AstraZeneca Enters Collaboration with Pharmacyclics and Janssen to Test Hematologic Cancer Treatment

November 4, 2014
Pharmaceutical Technology Editors

AstraZeneca announced a partnership with Pharmacyclics and Janssen for combination trials of MEDI4736 (AstraZeneca) with Imbruvica (Pharmacyclics and Janssen) for the treatment of hematologic cancers.

AstraZeneca announced on Nov. 4, 2014 a collaborative study with Pharmacyclics and Janssen to test the efficacy of MEDI4736 combined with Imbruvica (ibrutinib) in the treatment of patients with hematologic cancers. Under the terms of the agreement, Pharmacyclics, a biopharmaceutical company that designs, develops, and commercializes novel therapies to improve quality of life, will conduct the trial.

Pharmacyclics’ pipeline includes FDA-approved Imbruvica, and investigational drugs Abexinostat and PCI-27483 for the treatment of various cancers. A Bruton's tyrosine kinase (BTK) inhibitor is in clinical trials for autoimmune disorders. Imbruvica was approved for mantle cell lymphoma in November 2013 and chronic lymphocytic leukemia in February 2014.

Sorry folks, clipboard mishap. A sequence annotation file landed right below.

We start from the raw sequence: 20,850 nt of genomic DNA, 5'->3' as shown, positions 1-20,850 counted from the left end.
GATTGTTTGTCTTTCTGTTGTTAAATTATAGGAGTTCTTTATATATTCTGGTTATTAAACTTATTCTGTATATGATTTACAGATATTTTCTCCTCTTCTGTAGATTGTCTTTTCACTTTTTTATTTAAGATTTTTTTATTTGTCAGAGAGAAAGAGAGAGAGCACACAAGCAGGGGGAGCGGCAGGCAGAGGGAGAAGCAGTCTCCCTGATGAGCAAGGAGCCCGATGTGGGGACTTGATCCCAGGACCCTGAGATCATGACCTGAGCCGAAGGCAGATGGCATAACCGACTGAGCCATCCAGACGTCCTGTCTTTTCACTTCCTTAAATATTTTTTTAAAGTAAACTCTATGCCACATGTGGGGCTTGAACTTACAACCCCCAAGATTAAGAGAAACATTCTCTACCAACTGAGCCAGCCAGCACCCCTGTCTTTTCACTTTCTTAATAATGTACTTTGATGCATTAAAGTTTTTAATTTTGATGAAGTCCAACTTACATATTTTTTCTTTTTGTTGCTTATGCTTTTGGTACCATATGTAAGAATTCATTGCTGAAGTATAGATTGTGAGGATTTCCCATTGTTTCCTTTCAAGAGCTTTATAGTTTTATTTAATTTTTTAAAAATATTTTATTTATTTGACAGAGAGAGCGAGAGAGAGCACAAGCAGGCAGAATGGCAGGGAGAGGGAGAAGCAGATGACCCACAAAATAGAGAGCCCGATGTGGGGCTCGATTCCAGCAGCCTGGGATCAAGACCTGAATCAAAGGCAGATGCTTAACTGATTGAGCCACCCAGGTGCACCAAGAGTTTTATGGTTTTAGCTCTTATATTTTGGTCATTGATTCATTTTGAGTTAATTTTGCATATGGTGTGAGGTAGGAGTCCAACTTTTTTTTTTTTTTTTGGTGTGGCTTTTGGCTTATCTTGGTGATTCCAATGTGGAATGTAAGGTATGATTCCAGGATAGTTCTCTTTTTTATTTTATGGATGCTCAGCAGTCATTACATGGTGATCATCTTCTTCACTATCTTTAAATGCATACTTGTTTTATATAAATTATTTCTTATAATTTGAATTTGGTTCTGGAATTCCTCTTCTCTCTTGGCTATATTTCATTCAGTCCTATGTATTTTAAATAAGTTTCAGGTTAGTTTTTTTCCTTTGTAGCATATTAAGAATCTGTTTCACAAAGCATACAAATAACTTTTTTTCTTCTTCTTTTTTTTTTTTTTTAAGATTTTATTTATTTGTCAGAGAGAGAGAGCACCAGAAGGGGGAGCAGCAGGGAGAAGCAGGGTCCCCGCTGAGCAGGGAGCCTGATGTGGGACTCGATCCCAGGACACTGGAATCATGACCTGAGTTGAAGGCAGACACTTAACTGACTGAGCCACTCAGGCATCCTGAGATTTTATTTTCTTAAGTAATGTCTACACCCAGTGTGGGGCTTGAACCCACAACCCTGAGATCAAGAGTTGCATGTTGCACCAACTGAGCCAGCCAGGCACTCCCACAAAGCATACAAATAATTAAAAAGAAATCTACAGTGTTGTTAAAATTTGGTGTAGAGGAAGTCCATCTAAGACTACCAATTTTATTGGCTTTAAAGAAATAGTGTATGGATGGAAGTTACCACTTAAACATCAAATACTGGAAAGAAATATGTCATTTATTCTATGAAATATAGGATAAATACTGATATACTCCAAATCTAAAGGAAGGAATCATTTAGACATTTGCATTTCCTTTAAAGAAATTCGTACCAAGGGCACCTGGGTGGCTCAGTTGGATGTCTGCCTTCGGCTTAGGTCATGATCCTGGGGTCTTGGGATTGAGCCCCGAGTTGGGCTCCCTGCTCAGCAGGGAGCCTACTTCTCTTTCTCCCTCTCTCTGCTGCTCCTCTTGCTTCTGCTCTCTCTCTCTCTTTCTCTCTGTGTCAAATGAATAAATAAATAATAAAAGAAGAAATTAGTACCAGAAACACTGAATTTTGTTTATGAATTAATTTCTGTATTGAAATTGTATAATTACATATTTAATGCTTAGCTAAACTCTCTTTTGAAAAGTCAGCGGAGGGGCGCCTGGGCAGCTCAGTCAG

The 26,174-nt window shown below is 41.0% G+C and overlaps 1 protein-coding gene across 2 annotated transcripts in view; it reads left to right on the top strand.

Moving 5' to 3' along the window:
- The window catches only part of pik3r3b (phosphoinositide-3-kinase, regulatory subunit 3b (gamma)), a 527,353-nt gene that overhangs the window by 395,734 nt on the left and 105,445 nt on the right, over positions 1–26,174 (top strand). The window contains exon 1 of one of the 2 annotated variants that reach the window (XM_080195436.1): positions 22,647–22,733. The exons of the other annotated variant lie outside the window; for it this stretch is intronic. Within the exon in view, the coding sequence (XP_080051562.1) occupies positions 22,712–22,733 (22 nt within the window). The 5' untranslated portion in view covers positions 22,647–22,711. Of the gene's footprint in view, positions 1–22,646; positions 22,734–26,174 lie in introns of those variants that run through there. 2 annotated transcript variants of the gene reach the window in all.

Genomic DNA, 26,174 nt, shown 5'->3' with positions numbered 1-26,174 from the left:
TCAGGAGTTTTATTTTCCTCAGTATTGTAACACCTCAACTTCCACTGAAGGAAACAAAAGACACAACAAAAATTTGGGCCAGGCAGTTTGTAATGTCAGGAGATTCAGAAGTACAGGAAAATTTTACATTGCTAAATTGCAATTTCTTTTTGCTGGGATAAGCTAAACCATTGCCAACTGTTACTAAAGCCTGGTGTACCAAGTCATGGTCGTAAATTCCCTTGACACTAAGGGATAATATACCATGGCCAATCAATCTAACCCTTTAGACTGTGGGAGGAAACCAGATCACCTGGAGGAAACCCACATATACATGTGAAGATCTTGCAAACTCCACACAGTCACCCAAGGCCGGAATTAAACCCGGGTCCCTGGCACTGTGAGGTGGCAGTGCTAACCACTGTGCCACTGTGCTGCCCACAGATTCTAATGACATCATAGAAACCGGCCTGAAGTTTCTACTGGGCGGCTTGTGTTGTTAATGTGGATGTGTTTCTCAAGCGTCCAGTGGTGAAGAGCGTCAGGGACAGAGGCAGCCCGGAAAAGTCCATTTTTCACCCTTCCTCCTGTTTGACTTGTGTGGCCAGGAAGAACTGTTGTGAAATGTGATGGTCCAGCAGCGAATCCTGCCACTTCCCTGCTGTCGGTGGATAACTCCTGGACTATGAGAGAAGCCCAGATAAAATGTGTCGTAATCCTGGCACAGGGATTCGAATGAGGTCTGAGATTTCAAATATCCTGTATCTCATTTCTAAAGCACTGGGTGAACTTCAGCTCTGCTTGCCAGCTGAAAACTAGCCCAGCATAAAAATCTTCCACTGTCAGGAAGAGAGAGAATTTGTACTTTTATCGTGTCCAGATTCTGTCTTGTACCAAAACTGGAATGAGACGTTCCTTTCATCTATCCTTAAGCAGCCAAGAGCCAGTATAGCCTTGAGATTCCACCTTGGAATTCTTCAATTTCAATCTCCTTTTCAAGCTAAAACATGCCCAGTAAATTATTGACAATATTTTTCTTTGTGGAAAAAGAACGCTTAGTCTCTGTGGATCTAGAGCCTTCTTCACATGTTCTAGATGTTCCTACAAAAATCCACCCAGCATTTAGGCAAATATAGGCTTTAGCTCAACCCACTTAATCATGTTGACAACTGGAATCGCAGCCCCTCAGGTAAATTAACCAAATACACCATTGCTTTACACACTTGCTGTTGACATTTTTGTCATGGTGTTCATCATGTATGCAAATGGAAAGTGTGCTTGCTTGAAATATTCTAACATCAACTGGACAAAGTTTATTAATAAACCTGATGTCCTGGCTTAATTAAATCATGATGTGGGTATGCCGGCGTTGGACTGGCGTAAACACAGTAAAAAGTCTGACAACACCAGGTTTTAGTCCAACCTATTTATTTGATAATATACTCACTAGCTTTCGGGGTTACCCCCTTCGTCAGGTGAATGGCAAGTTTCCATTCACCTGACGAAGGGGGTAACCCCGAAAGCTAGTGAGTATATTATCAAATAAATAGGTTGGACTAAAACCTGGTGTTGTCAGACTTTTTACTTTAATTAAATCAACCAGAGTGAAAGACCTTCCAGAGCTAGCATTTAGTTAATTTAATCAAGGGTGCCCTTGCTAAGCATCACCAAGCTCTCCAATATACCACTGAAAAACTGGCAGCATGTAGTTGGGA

AstraZeneca’s MEDI4736 is an investigational anti-PD-LI immune checkpoint inhibitor. It blocks the signals that help tumors avoid detection by the immune system. Imbruvica is an oral therapy that inhibits the BTK protein and blocks signals that tell malignant B cells to multiply and spread uncontrollably. Autoimmune disorders and B-cell malignancies are thought to be driven by overactive signaling and activation of a protein on the B-cell surface, the B-cell antigen receptor, which when bound by specific proteins causes B-cells growth.

“We are committed to progressing our strong immuno-oncology pipeline as rapidly as possible. Our partnership with Pharmacyclics and Janssen supports our exploration of the potential of anti-PD-L1 in hematological cancers—an area of significant unmet need as many lymphoma patients still progress despite treatment. It is also further evidence of our belief that combination therapies have the potential to be one of the most effective ways of treating cancer,” said Briggs Morrison, executive vice-president, Global Medicines Development, and chief medical officer, AstraZeneca, in a press release.

Source: AstraZeneca